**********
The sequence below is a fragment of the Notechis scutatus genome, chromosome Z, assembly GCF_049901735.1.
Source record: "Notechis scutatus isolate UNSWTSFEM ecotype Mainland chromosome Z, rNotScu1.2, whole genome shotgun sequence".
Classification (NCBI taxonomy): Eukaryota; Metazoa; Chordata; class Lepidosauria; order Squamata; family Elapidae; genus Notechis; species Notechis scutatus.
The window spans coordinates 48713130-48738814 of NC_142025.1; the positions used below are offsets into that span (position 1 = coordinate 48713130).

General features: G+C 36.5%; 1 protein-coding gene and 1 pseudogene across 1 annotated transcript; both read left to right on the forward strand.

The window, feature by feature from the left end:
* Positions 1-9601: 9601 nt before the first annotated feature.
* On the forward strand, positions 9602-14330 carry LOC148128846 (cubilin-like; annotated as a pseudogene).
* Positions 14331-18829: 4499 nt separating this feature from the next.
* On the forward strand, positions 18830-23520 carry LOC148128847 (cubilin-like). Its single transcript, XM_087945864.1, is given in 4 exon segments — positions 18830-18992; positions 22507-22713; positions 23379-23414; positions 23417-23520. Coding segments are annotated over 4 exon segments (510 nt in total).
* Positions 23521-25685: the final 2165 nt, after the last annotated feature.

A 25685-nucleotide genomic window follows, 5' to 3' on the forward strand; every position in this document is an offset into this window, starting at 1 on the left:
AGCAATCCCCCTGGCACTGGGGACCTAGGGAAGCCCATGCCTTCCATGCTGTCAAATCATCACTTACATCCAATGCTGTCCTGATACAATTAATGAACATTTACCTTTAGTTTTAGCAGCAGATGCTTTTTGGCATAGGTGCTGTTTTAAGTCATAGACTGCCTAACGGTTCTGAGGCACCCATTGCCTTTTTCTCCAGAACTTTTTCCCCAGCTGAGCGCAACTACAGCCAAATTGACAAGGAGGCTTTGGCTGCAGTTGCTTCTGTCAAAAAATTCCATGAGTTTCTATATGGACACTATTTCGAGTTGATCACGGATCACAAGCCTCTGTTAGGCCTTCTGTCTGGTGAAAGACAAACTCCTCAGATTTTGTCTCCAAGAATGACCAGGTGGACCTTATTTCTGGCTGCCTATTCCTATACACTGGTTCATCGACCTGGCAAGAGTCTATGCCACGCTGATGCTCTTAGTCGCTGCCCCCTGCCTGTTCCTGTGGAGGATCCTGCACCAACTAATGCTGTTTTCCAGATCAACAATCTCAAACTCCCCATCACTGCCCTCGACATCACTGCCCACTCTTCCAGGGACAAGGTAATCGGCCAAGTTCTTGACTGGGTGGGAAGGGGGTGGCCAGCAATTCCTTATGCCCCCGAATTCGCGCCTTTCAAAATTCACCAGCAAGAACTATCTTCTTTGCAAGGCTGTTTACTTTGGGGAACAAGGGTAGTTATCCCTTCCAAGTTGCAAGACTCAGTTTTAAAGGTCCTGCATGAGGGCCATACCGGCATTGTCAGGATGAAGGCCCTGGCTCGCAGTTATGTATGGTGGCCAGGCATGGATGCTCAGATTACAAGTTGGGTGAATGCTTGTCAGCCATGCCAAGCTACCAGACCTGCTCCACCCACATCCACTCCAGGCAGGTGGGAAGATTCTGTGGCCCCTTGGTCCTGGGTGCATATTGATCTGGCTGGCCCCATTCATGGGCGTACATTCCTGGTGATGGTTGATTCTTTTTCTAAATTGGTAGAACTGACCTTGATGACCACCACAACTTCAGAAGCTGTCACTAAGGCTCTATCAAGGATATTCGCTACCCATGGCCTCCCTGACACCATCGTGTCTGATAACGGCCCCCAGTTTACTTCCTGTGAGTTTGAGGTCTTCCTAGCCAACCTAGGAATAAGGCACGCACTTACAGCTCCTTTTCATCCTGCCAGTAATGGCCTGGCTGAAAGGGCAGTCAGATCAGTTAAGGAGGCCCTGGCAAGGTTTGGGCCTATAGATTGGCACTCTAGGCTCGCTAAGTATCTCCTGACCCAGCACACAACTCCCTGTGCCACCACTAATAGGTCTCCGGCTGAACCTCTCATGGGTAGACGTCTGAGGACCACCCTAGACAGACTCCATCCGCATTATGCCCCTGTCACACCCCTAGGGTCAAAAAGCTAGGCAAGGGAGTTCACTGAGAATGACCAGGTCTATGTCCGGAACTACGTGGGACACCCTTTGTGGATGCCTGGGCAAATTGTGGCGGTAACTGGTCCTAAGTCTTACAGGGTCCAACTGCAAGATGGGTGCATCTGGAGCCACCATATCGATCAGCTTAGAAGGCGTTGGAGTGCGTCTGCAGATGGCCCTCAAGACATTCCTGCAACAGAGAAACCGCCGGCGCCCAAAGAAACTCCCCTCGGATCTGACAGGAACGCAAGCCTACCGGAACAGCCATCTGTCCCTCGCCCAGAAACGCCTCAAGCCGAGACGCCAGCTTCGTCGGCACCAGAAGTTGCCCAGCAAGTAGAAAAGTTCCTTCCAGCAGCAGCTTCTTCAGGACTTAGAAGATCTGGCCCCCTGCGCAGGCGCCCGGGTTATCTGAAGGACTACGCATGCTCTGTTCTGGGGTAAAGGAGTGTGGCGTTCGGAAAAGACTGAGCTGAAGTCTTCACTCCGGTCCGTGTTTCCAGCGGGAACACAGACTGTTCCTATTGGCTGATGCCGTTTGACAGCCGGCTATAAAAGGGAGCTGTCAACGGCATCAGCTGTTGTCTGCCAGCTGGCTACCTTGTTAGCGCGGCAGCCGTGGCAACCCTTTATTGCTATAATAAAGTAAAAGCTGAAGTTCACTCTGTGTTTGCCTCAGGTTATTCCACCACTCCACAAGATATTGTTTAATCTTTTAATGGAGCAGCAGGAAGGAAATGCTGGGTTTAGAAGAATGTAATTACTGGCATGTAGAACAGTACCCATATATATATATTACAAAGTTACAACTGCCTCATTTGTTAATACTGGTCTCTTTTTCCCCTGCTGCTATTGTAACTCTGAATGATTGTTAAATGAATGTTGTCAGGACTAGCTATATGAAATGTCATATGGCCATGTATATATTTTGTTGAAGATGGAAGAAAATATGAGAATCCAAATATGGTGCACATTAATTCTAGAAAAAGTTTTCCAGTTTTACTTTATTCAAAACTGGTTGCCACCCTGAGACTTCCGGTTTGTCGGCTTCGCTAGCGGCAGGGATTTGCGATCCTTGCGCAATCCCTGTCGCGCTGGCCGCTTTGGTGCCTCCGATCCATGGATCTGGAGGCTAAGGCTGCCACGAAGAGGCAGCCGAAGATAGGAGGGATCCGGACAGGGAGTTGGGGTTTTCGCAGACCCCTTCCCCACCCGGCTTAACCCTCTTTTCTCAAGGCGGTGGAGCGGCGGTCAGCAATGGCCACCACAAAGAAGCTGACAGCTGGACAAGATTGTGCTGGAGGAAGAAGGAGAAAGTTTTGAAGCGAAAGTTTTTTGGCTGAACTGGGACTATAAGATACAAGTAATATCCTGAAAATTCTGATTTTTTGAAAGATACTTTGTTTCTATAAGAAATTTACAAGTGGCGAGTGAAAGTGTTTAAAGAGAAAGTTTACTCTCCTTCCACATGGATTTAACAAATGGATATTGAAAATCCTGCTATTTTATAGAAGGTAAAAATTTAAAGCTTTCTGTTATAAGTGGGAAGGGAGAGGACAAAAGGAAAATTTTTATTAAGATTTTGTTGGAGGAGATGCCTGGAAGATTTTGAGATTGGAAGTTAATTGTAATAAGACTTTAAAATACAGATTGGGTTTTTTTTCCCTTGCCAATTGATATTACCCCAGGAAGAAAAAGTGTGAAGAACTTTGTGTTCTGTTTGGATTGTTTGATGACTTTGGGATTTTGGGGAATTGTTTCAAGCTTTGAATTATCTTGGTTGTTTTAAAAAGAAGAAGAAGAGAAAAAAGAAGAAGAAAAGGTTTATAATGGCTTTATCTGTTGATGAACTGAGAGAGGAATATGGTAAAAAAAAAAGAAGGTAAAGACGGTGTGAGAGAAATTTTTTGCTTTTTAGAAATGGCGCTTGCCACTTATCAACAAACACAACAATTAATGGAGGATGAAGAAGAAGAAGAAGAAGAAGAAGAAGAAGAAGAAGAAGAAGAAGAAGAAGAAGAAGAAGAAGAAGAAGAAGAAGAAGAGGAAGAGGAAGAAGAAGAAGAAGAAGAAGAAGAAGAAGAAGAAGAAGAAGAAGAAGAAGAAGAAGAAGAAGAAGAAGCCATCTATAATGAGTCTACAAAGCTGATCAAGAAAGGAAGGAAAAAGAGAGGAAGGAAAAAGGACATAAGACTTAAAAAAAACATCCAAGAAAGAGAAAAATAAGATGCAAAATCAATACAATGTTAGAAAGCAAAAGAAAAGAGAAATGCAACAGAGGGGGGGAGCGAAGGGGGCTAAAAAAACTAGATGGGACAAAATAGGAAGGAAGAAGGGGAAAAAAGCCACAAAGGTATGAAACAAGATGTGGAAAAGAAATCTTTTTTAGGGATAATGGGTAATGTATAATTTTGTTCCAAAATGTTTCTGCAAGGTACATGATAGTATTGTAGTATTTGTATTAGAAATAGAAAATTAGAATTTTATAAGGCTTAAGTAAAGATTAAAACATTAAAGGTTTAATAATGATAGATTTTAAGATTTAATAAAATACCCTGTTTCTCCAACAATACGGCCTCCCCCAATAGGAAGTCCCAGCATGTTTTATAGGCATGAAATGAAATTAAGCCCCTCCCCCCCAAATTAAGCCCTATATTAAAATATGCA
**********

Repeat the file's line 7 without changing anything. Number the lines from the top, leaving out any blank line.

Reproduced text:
* Positions 1-9601: 9601 nt before the first annotated feature.